I have concerns that the anti-bullying programs and initiatives may be unintentionally making things worse. When you focus on the word ‘bullying’ it creates a mental picture that makes the problem even more evident. Also, to change human behaviour you need more than a one-hour-a-week program that lasts a term. The message that bullying is unacceptable must be embedded within a school culture that focuses equally on academic growth and building emotional and social competence within an inclusive caring school environment. Essentially this is what schools were doing before the national testing focus become flavour of the month and stole times spent done doing non-academic activities.

Effective teachers have less time to build the best bully-busting initiatives that are known in childhood – building friendship, human connectedness, inclusivity and belonging through lots of play, school singing, dancing and the arts. The bullies and victims need to feel they are both safe and protected. Bullies are not born, they are made — they have to have been bullied themselves. So when a classroom offers protection and genuine care, they can relax and let their learned behaviour or their instinctual reactions take a back seat.

Their pre-frontal cortex can only function when their amygdala is calm and off alert. The same goes for the victims. Some children simply do not know how to be a good friend and no amount of sanctions will help. I am a good friend is a visualisation I have created for children under seven to build neural pathways that allow children with poor social skills to learn how to be a kind and caring friend. Kindergartens and childcare centres that have used this have seen huge positive shifts for children with bullying tendencies. One of the best protective factors against bullying is having friends — there is safety in numbers.

Ways schools can help prevent and overcome bullying:

  • Have a school focus on fairness:  Everyone matters — no matter what.
  • Increase play time in classrooms and school grounds play — an excellent way of building emotional and social competences.
  • Teach calmness and stillness to children from kindergarten.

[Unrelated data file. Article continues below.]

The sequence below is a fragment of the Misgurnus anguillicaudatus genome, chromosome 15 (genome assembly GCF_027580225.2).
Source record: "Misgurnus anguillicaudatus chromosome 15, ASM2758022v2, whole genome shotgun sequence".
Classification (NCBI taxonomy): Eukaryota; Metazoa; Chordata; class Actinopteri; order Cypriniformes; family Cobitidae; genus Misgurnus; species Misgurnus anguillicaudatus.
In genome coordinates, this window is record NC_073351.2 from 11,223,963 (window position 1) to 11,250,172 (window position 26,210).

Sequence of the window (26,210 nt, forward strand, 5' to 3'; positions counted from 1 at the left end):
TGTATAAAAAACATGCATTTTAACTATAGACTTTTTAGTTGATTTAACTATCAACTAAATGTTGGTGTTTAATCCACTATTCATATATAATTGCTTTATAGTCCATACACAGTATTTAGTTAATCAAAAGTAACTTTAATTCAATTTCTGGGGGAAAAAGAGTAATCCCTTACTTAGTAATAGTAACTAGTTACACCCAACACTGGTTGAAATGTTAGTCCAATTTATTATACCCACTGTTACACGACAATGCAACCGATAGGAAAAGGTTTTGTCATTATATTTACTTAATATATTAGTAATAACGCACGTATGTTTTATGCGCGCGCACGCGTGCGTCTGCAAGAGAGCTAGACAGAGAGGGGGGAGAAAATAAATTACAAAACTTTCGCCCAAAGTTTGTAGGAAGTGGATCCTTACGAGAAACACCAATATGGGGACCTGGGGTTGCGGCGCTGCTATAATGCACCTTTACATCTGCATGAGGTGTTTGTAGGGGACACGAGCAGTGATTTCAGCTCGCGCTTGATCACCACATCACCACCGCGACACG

• Build safer classrooms and playgrounds — reduce threats of rejection.
  • Have a strong pastoral care focus in schools.
  • Explore ways to build sense of belonging for troubled individuals. A teacher ‘ally’ is an essential part of helping bullies and victims to develop trust and understanding. To build a sense of inner value and worth, students need to help out others, e.g. read to preschoolers, help local elderly people, help in school gardens, help their teacher allies in some way. This technique builds self-esteem instead of damaging it through more sanctions and discipline.
  • Run as many programs as possible for as long as possible that build resilience, emotional and social competence.  (e.g. Best Programs 4 Kids have some fantastic resources, Better Buddies is an initiative of The Alannah and Madeline Foundation and Kids Matter also run some great programs).
  • Build school spirit with school songs, assemblies, school plays, fun days and fundraising activities.

Serious and prolonged bullying leaves scars for life.  The modern world is contributing to the problem with busy parents, children playing less outside and with each other, and having access to social networks online. Many of today’s children are couch potatoes, hurried and over-scheduled in many ways and this causes a heightened sense of stress and stressed children are more prone to being bullies or victims. Children need adults to keep children in our schools and homes safe and maybe this is where the problem really begins.

Maybe if we all slowed down a little, hurried less, allowed our precious children their whole childhood to grow up and invested heaps of time guiding our children how to be kind, caring and decent, bullying would disappear. Until then, we as educators need to do all we can to make our schools safe, friendly and fair places for our students. We need to value the art of good teaching which includes “people making as well as academic success.  Remember, fairness tastes like chocolate to the human brain and that seems like an easy place to start.

A version of this article was published in Teachers Matter magazine in 2012. Download the PDF version of the article here.